Southeastern Section - 60th Annual Meeting (2325 March 2011)
Paper No. 3-1
Presentation Time: 8:05 AM-8:25 AM


GIBSON, Gail, Natural Sciences, Florida State College at Jacksonville, 1154 Morgan Circle East, Orange Park, FL 32073, and TEETER, Steven, 9987 Richard Sandy Road, Oakboro, NC 28129

The first Ediacaran fossils from the Carolina Slate Belt (CSB) in Stanly County NC were discovered (mid 1960s) by a high school student. These impressions on a stream-worn slab-shaped cobble of argillite languished in misidentified obscurity as the Cambrian trilobite, ?Paradoxides carolinaensis, until a stone chimney erected in about 1850 on the ancestral homestead of a middle school science teacher, was razed in 1981, and the stone resized. The re-sizing of that chimney stone revealed a petaloid-shaped fossil, raising questions about similarities and differences between the “chimney fossil”, and ?Paradoxides carolinaensis.

In 1982, another petaloid-shaped fossil impression was discovered, again on a slab-shaped, stream-worn cobble. Close examination of the all impressions, indicated that they did not represent trilobites, but instead the Ediacaran organism, Pterindinium.

The geological significance of Pteridinium fossils in Stanly County NC includes: intercontinental correlations; clarification of age relationships within the CSB relative to that of the trilobite locality in South Carolina, and Ediacaran fossils from Mistaken Point, Newfoundland; increased interest in the stratigraphic / sedimentary characteristics of the CSB; and the recovery of ichnofossils, some with the body fossils, from the argillite in Stanly County.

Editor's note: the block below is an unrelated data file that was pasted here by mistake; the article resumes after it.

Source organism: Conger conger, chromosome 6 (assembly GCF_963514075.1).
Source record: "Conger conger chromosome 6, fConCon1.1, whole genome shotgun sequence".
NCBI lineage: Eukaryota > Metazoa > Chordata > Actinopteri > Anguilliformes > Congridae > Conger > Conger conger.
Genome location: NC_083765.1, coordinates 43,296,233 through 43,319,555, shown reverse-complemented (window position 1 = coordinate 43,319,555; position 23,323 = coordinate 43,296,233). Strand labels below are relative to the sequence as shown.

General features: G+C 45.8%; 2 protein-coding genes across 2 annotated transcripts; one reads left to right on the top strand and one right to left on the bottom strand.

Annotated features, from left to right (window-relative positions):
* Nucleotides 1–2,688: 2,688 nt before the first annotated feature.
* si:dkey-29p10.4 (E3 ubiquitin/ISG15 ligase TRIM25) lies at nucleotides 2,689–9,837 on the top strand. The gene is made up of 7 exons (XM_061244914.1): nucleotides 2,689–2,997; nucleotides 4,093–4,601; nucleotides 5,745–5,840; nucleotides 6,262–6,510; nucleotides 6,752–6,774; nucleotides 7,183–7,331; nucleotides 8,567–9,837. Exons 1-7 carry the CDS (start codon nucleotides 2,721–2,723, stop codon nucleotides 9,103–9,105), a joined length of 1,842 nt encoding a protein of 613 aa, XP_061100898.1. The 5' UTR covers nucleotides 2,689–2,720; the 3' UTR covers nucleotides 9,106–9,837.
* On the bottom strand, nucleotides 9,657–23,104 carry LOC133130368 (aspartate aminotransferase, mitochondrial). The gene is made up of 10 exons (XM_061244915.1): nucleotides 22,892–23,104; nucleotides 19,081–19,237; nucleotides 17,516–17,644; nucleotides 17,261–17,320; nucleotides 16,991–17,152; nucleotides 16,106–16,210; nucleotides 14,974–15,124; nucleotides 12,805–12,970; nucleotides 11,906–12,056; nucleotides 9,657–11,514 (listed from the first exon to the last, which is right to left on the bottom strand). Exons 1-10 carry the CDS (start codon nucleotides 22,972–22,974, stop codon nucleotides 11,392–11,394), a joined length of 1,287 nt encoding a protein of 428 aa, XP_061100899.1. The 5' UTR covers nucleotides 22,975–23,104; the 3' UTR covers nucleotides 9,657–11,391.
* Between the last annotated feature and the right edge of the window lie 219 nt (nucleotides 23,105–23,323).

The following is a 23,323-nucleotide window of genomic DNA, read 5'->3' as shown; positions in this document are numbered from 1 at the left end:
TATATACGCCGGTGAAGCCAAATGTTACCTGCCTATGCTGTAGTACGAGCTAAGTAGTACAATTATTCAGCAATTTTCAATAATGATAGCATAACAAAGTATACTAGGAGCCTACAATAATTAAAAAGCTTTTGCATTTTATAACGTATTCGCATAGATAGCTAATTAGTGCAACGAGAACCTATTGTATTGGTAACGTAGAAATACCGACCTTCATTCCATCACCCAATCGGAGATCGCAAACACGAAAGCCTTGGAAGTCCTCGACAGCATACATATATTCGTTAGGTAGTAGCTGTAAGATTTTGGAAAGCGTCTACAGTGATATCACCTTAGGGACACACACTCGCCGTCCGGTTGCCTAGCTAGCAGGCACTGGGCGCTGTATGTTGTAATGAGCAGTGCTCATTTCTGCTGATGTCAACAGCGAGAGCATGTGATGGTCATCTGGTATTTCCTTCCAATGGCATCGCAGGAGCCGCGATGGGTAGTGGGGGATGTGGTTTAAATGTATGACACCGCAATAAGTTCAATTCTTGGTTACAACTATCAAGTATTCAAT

The pedagogical significance of Pteridinium fossils in Stanly County NC is in many ways greater than the geological significance, including: an earned Masters degree in geology for a middle school teacher, whose continuing research, professional publications, and presentations helped to maintain and enhance classroom effectiveness; involvement of students in that ongoing research; and demonstrated sharing of passion for the discipline. Field-oriented, hands-on, K-12 teacher workshops have been conducted locally; via southern Appalachian transects; in Bermuda; in Puerto Rico in conjunction with UPR, and the southwestern US. Innumerable classroom presentations have shared that passion and knowledge of the discipline with other K-12 teachers. Over the years there have been dozens of out-of-classroom teaching / learning experiences that provided students with something other than “book learning”, experiences that for years enjoyed local school system support.

Southeastern Section - 60th Annual Meeting (2325 March 2011)
General Information for this Meeting


Session No. 3
Significant Fossil Sites in the Southeast: Why They Are Important and How They Contribute to Our Knowledge of the Fossil Record I
Wilmington Convention Center: Salon B
8:00 AM-12:05 PM, Thursday, 24 March 2011

Geological Society of America Abstracts with Programs, Vol. 43, No. 2, p. 13

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